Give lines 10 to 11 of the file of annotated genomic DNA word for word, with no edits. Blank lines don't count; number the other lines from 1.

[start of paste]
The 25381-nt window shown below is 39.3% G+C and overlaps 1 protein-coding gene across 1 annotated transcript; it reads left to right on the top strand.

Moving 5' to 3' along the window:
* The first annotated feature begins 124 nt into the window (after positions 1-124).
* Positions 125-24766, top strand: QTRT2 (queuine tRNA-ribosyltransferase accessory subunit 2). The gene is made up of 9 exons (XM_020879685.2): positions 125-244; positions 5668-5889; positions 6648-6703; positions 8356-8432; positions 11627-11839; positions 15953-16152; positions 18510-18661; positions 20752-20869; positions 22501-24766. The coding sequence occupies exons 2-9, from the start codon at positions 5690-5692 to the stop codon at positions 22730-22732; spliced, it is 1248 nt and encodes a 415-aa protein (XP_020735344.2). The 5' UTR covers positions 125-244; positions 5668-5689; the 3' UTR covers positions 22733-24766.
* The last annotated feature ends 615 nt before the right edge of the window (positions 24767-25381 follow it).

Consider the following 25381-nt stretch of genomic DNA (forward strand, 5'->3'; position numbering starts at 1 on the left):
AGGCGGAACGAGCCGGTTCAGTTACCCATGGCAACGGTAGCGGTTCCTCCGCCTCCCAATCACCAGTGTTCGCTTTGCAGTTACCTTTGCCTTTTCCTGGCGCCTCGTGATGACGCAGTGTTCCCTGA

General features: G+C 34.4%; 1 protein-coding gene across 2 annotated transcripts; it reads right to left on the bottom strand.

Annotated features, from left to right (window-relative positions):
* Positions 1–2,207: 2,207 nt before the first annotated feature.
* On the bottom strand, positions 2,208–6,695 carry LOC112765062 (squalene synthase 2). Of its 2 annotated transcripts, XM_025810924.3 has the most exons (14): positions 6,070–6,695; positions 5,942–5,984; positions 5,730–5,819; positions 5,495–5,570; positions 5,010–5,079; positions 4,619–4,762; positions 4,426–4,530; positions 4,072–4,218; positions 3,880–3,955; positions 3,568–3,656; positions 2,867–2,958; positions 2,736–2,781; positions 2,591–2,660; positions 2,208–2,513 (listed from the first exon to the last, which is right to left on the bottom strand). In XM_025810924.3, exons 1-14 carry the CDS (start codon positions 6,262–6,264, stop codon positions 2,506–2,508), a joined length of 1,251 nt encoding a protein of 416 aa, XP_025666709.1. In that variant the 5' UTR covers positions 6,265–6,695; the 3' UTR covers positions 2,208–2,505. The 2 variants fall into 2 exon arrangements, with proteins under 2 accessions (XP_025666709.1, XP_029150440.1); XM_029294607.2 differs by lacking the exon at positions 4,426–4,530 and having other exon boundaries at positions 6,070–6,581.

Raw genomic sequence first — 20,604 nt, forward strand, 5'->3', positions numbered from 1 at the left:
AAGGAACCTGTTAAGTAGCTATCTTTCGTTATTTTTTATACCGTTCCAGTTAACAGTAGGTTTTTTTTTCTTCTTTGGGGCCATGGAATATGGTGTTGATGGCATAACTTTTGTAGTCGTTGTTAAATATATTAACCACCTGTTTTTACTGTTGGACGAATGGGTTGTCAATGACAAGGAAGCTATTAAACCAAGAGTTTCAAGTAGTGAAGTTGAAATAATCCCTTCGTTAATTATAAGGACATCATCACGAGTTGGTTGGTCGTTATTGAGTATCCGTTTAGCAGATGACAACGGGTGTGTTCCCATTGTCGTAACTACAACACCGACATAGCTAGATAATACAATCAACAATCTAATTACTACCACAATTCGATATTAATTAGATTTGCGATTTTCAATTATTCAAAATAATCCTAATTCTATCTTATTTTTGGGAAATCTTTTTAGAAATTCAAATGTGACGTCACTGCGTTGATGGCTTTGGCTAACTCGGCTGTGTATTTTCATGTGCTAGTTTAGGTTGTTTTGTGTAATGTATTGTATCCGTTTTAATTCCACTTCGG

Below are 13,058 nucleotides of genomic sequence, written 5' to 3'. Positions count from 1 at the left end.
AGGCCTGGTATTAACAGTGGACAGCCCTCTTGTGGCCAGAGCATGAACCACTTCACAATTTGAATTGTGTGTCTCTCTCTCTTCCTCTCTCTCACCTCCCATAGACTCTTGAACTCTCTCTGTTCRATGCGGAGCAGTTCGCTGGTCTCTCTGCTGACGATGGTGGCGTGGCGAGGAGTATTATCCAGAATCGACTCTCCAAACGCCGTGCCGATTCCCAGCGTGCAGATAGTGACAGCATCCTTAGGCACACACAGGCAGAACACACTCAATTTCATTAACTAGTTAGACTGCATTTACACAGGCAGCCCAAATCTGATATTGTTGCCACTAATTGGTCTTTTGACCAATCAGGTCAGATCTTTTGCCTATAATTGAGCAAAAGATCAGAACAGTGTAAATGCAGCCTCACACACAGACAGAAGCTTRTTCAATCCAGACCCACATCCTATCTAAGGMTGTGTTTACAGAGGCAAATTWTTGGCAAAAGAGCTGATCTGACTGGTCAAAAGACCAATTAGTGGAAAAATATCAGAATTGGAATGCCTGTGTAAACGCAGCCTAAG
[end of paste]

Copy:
* Positions 1–2,207: 2,207 nt before the first annotated feature.
* On the bottom strand, positions 2,208–6,695 carry LOC112765062 (squalene synthase 2). Of its 2 annotated transcripts, XM_025810924.3 has the most exons (14): positions 6,070–6,695; positions 5,942–5,984; positions 5,730–5,819; positions 5,495–5,570; positions 5,010–5,079; positions 4,619–4,762; positions 4,426–4,530; positions 4,072–4,218; positions 3,880–3,955; positions 3,568–3,656; positions 2,867–2,958; positions 2,736–2,781; positions 2,591–2,660; positions 2,208–2,513 (listed from the first exon to the last, which is right to left on the bottom strand). In XM_025810924.3, exons 1-14 carry the CDS (start codon positions 6,262–6,264, stop codon positions 2,506–2,508), a joined length of 1,251 nt encoding a protein of 416 aa, XP_025666709.1. In that variant the 5' UTR covers positions 6,265–6,695; the 3' UTR covers positions 2,208–2,505. The 2 variants fall into 2 exon arrangements, with proteins under 2 accessions (XP_025666709.1, XP_029150440.1); XM_029294607.2 differs by lacking the exon at positions 4,426–4,530 and having other exon boundaries at positions 6,070–6,581.